“Fun. Happy. Playful. I certainly didn’t want a funeral.”

So said Moschino creative director Rossella Jardini of the spring show, a celebration of the late designer and the brand’s 30th anniversary.

“I wanted to pay tribute to Franco Moschino—not to myself,” said the famously reserved Jardini, wearing a yellow pleated miniskirt, blue sweater and oversize jewelry and glasses, at her Milan headquarters. Jardini shies away from self-referential distinction, despite the fact that she has been advancing the brand for almost 20 years, following the death of Moschino—her friend and her mentor.

Although her first instinct was to publish another book about Moschino, following one marking the house’s first decade, Jardini eventually embraced the idea of a show to celebrate the anniversary. Images of Franco Moschino were projected before the show. “I wanted his voice to be heard again and for people to understand his sense of humor, and how much he loved Italy,” said Jardini, admitting she was “moved, but less so than other times. I was calmer—maybe I was too tired, but I am always emotional when I hear Franco’s voice.”

Jardini also asked the designer’s favorite top models to return to the catwalk. They all agreed immediately, “before I even finished the call,” she laughed.

Each model asked to wear the same outfit from back then—complete with accessories. Pat Cleveland wore a long strapless dirndl dress with a whimsical cow motif; Violeta Sanchez donned a coat with small teddy bears embellishing the shoulder line; Amalia sported the Italian flag top with a floor-length black skirt, and Gisele Zelauy wore a gown made entirely of garbage bags.

Jardini selected almost 50 archival looks, “the most representative” of each year, for the show—30 of them for the tableau vivant on the stage.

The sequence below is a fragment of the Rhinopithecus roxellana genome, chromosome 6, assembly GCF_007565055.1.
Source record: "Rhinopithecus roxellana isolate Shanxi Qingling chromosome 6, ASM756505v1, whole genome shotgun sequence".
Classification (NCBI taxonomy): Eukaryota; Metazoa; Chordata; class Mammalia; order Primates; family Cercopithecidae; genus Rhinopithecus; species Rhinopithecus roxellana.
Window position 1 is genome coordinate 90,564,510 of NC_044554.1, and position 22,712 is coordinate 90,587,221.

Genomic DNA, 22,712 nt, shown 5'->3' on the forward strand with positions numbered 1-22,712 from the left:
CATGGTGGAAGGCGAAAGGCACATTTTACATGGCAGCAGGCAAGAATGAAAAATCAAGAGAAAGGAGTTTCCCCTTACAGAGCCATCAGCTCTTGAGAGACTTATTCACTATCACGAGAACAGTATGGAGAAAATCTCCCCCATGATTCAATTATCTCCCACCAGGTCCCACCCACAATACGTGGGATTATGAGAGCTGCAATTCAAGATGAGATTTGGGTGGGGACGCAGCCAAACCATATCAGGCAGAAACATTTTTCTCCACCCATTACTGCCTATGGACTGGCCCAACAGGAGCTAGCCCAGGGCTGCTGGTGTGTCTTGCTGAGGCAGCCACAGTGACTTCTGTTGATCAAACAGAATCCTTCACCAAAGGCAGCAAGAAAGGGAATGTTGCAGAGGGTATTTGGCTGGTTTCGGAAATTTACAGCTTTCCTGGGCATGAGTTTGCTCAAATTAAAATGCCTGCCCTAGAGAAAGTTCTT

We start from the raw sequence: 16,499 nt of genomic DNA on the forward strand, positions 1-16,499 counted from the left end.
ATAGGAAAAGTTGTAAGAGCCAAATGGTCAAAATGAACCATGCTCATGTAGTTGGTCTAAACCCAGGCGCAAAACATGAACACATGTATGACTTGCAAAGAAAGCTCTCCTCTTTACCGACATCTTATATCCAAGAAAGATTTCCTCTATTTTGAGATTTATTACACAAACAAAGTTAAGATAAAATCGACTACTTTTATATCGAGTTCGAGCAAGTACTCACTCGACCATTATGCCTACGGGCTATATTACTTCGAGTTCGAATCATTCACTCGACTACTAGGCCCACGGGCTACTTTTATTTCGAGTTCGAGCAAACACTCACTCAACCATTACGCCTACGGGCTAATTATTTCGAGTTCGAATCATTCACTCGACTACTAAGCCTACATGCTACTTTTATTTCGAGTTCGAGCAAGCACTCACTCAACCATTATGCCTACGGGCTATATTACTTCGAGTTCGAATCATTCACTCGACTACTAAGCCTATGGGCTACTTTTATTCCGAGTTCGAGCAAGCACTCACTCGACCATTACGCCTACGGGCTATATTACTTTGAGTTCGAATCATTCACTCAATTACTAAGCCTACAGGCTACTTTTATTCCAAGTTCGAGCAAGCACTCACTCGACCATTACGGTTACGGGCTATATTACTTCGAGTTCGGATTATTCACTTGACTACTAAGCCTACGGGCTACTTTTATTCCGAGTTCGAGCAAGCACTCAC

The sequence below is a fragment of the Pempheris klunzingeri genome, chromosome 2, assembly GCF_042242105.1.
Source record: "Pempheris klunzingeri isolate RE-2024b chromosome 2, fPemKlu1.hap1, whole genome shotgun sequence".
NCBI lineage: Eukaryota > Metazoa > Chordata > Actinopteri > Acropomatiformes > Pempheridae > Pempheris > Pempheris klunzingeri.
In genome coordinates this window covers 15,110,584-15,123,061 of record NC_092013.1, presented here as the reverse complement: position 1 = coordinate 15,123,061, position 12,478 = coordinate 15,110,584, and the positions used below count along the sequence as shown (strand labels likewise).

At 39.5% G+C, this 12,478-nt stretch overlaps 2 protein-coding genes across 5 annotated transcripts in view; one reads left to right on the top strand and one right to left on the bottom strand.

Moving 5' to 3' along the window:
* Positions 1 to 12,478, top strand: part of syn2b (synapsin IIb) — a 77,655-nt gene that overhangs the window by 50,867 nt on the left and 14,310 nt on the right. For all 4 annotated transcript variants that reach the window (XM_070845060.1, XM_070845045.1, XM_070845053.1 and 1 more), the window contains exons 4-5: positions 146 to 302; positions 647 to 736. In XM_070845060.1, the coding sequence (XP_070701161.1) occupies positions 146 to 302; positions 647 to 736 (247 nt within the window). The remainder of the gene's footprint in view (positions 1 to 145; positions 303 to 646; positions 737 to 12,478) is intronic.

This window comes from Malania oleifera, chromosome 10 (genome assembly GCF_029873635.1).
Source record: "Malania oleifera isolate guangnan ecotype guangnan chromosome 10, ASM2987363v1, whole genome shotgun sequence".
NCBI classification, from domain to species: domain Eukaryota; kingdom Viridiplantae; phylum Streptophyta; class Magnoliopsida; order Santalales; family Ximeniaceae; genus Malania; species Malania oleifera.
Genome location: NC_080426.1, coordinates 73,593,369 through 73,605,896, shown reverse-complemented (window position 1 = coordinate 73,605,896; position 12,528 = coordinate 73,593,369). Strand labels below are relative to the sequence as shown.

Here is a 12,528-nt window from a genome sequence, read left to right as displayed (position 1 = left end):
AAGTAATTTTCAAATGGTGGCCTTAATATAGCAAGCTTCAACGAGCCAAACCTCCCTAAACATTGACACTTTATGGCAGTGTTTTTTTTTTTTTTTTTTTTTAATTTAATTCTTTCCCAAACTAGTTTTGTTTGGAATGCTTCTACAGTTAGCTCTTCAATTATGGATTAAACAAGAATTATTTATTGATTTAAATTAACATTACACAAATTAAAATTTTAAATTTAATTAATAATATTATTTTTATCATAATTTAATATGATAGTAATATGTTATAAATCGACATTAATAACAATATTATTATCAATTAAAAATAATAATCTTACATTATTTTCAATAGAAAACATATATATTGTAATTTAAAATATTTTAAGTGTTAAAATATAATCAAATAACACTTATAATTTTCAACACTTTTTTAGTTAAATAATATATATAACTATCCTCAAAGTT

She also replayed Franco Moschino’s favorite tunes for the soundtrack—including Gloria Gaynor’s version of “I Am What I Am,” performed live by the artist at the show.

Jardini feels the brand has become “a cult phenomenon” today, with young people appreciating Moschino’s signature gold letter belts and quirky accessories, like animal-motif iPhone cases. To mark the anniversary, the brand teamed up with Samsung, a sponsor of the after party, to create a series of Galaxy Note 3 accessories and cases in the form of peace signs in black/gold and white/silver combinations and heart-shaped accessories in white/red and white/gold. They’ll hit stores in November.

Moschino also launched a special-edition capsule collection of watches, bags, belts, T-shirts, eyewear, foulards, swimsuits, umbrellas and perfumes.

Asked how she felt looking back, Jardini admitted she was “quite proud” of the accomplishments she shares with her team. “Nobody would have bet on us when Franco died,” she said simply. Her own dream project is to “create many small collections for different moments and usage, for example 10 little black dresses or five evening dresses, and to work by category,” oblivious to merchandising or marketing demands. “Once upon a time, there was more freedom. Now there is no time to pause and think—it’s a complex system.”

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